We husbands and wives sit alone-together

In shrinking rooms

Nursing our vulnerabilities

Pensively viewing events

Through windows without walls


Curtains are drawn closed

Against a world beyond our control

Doorknobs bleached for good measure

We scurry to our mailbox for dispatches or cheques

And eat our boredom ‘til our pants get too tight


Every mind is an abacus now

Calculating exponentialities

And checking the odds like touts at the track

We watch the goalposts receding

Towards the distant horizon

Counting down as the numbers rise

Feeling like time is dragging too fast

Sleeping later each day

To avoid the feeling

We’re not in Kansas anymore


We are small and


Oh, wave of displacement

Pass us by


We are small

And do no harm

Oh, wave of retribution

Pass us by


What day is this?







Words and image are my own.

Signs of Spring

Emergency overflow tent wards at Lancaster General.


For me, the past year or so has been a very strange rollercoaster ride. My green card situation finally resolved to a point where I could look for work but having been effectively out of the job market for several years by that point and being the age I am, I found there was little work to be had.

Eventually, Jersey girl left her job with a major craft store for greener pastures and, as a special favour, her boss agreed to take me on (it wasn’t permitted for me to work at that store while my wife was still a manager there). I was not keen on the idea of standing all day at a register so I took a job in night replenishment.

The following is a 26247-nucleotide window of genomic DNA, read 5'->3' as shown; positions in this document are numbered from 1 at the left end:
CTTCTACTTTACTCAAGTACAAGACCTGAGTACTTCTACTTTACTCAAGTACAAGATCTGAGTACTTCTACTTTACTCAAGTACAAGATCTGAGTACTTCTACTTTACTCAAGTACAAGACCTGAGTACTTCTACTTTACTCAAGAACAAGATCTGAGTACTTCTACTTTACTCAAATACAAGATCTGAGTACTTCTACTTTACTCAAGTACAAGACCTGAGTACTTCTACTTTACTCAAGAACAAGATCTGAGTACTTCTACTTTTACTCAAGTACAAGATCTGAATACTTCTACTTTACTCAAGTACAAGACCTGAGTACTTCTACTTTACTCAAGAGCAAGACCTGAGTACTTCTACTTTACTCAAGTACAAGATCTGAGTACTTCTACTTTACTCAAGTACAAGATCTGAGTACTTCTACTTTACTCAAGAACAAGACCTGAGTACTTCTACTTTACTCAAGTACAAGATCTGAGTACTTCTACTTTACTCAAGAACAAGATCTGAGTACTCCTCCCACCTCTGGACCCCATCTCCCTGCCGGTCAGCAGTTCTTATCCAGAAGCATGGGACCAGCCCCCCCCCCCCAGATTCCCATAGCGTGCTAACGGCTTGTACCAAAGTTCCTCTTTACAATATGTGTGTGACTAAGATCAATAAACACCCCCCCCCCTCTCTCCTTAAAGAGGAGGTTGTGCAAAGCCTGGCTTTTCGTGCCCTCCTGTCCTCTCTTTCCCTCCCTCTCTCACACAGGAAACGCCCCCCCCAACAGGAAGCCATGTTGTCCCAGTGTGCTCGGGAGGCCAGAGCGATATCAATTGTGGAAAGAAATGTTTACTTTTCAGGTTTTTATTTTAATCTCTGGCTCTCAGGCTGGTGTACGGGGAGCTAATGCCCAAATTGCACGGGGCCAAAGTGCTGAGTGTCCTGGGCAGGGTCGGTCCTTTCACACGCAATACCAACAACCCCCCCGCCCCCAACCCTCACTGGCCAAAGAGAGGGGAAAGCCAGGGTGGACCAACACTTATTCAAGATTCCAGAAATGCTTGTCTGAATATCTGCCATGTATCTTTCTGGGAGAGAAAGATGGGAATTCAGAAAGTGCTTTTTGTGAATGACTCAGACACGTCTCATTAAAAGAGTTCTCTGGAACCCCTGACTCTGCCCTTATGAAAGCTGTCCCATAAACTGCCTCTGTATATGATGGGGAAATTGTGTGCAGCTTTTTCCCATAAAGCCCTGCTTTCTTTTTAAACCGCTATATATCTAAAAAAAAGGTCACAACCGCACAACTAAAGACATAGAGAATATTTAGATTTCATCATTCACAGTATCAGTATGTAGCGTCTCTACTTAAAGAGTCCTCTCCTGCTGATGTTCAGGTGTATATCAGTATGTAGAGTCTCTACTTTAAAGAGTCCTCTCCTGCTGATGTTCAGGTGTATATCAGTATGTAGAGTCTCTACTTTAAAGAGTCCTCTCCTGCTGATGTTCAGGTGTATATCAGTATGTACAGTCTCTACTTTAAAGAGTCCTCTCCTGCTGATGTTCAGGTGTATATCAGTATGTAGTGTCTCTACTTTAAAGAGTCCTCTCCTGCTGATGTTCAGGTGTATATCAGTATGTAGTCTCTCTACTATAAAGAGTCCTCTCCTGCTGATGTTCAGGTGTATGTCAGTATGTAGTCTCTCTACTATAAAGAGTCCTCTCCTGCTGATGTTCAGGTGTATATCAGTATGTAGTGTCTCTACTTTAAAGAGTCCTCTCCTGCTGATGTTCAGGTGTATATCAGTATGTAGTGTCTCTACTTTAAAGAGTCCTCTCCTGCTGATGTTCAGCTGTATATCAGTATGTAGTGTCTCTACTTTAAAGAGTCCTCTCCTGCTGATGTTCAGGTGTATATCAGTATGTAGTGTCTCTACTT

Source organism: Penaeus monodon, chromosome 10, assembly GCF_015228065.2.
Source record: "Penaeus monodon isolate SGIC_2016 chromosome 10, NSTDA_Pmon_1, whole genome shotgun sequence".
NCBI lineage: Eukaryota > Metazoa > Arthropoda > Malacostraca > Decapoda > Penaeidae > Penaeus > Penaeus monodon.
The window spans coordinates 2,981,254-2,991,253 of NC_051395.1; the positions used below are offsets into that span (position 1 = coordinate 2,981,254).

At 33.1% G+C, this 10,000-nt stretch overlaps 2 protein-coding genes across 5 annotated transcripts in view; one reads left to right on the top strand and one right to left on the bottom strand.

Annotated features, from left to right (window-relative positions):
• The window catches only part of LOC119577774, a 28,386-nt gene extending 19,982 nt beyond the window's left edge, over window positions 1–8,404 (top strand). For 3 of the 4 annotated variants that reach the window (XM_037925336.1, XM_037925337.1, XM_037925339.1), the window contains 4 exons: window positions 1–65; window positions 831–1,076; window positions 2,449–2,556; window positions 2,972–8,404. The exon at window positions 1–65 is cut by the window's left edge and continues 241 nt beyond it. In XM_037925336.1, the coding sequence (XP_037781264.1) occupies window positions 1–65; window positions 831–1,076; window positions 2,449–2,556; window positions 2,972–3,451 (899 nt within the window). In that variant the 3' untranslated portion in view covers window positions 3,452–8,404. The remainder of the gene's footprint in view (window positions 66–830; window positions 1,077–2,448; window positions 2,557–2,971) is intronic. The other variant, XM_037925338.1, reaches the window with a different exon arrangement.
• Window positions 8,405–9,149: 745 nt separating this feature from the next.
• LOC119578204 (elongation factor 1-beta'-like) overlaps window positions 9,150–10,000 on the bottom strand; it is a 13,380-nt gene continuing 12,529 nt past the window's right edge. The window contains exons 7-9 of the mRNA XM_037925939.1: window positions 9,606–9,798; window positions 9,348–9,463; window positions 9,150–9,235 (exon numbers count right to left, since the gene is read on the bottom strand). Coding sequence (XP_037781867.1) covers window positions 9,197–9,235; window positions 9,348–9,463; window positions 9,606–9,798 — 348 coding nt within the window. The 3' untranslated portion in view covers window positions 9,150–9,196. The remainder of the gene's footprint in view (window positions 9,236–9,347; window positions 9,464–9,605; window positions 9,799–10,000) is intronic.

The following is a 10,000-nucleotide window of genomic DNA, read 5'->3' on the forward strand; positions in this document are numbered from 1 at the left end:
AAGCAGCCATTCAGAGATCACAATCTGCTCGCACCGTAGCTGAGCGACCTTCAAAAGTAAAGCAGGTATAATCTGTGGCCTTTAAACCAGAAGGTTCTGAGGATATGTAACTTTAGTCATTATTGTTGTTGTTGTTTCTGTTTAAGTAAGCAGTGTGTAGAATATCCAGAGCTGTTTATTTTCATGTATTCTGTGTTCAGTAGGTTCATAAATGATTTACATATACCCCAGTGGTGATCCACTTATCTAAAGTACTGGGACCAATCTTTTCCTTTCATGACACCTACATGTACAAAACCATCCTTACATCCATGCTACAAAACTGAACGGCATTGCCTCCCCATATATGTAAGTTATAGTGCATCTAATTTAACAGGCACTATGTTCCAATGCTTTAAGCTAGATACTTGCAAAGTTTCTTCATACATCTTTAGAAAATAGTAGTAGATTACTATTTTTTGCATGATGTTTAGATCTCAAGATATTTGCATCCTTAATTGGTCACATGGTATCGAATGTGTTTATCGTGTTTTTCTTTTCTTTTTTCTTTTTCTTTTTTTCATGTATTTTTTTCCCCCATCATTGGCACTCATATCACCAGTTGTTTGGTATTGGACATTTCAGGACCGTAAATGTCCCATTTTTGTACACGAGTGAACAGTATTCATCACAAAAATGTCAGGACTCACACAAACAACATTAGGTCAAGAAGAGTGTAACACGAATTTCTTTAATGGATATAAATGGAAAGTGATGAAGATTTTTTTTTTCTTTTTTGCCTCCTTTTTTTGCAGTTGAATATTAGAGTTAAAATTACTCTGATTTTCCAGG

Even part-time, night work can be brutal, especially if you don’t sleep well in the day, (I’m reminded of the line in Fight Club, “when you’re an insomniac, nothing’s real, everything feels like it’s behind glass, a copy of a copy”) and I quickly lost all desire to write or do anything creative. Still, it was work and that was the most important thing.

Several months went by and the greener pastures of Jersey girl’s new job dried up and blew away and so she took another one with a Photography studio as their in-house framer. This was a great position but it was, unfortunately, not in New Jersey. For several months, she commuted the hour and a half to Reading PA every morning and the hour and a half home to High Bridge every night but that simply wasn’t tenable.